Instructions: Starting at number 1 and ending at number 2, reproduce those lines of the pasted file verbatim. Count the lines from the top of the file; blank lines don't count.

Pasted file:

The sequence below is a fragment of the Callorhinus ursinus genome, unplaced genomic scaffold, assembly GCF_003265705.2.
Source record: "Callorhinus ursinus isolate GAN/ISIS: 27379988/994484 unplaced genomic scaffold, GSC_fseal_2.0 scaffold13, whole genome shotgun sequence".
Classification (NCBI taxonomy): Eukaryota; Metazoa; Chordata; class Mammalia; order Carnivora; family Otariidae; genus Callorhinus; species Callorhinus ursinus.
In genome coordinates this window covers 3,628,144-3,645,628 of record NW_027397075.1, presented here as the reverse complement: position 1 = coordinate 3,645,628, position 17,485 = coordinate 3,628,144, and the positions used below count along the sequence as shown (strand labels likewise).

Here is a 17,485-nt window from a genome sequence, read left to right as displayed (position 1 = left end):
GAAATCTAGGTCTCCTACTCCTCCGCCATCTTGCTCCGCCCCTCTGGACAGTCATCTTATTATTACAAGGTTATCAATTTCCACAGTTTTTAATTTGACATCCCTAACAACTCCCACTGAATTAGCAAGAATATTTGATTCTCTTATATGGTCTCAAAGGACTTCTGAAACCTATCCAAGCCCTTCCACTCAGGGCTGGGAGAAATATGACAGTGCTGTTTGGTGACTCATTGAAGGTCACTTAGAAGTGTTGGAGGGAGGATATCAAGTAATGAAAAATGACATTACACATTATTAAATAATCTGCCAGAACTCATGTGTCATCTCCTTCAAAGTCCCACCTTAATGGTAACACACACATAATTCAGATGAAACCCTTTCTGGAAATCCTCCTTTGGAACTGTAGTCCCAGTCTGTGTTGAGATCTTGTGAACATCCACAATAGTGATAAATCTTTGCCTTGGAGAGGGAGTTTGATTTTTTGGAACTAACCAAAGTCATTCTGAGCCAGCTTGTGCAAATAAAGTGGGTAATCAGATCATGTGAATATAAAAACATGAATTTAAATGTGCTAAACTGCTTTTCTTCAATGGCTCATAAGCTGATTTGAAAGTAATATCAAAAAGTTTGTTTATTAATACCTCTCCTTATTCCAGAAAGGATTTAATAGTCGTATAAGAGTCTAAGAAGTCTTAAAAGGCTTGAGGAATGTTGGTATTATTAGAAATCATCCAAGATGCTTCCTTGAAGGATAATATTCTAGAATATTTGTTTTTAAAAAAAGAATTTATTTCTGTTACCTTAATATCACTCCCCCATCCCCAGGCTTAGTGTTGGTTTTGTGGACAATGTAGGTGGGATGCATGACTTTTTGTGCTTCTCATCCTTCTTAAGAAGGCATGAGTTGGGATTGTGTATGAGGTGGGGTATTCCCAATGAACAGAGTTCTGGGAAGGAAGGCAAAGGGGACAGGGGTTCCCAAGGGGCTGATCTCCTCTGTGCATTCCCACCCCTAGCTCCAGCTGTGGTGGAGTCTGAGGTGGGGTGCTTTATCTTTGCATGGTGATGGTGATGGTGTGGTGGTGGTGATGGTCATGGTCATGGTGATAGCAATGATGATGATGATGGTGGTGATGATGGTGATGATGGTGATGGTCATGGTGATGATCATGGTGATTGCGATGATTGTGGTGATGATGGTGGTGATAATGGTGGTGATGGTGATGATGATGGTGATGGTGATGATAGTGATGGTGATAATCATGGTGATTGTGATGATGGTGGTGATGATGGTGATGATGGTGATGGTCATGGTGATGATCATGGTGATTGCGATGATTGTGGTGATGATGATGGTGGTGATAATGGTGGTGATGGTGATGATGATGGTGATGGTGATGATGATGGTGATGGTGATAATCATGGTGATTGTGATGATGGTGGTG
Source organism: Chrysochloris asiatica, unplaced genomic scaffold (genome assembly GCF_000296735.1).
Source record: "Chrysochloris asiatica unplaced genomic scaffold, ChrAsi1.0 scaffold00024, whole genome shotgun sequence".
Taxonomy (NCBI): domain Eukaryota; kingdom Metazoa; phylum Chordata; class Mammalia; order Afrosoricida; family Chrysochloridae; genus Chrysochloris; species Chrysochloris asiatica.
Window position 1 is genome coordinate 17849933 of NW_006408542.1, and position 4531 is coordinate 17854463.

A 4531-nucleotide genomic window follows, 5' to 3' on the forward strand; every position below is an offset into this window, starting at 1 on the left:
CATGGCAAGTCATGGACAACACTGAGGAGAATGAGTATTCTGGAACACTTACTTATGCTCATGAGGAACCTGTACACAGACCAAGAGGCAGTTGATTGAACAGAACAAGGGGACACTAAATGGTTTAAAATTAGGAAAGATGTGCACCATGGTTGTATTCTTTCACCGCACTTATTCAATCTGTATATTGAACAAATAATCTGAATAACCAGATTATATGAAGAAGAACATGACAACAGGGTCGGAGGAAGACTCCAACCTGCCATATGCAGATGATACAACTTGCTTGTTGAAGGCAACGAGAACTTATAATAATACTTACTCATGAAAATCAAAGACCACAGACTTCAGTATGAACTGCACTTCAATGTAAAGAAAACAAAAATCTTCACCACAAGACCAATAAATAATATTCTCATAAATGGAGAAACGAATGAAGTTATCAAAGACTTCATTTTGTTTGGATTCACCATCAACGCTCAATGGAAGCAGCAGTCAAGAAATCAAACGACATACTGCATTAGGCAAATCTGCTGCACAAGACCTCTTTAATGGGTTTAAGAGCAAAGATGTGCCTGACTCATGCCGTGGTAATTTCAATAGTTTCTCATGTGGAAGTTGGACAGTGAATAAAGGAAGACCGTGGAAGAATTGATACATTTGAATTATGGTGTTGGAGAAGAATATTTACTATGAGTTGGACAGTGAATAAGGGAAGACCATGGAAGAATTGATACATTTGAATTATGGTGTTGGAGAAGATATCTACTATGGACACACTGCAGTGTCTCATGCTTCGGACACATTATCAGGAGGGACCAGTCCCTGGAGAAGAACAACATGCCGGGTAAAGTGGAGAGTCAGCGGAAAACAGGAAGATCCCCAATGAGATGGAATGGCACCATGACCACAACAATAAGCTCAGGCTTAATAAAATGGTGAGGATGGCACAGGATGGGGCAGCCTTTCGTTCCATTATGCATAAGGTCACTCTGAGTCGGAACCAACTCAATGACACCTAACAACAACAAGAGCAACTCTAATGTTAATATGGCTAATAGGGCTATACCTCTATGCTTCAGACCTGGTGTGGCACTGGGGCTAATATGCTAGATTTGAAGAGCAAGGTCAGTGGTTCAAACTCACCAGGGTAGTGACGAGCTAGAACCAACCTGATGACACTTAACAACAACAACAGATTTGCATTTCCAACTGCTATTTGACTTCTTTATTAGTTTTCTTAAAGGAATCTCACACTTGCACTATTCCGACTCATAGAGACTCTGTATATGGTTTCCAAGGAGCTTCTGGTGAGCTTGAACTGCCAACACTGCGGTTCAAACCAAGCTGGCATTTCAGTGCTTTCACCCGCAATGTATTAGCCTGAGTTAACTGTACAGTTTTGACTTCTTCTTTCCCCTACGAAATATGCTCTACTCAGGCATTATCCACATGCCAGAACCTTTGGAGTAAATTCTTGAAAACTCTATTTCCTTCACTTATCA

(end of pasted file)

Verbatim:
The sequence below is a fragment of the Callorhinus ursinus genome, unplaced genomic scaffold, assembly GCF_003265705.2.
Source record: "Callorhinus ursinus isolate GAN/ISIS: 27379988/994484 unplaced genomic scaffold, GSC_fseal_2.0 scaffold13, whole genome shotgun sequence".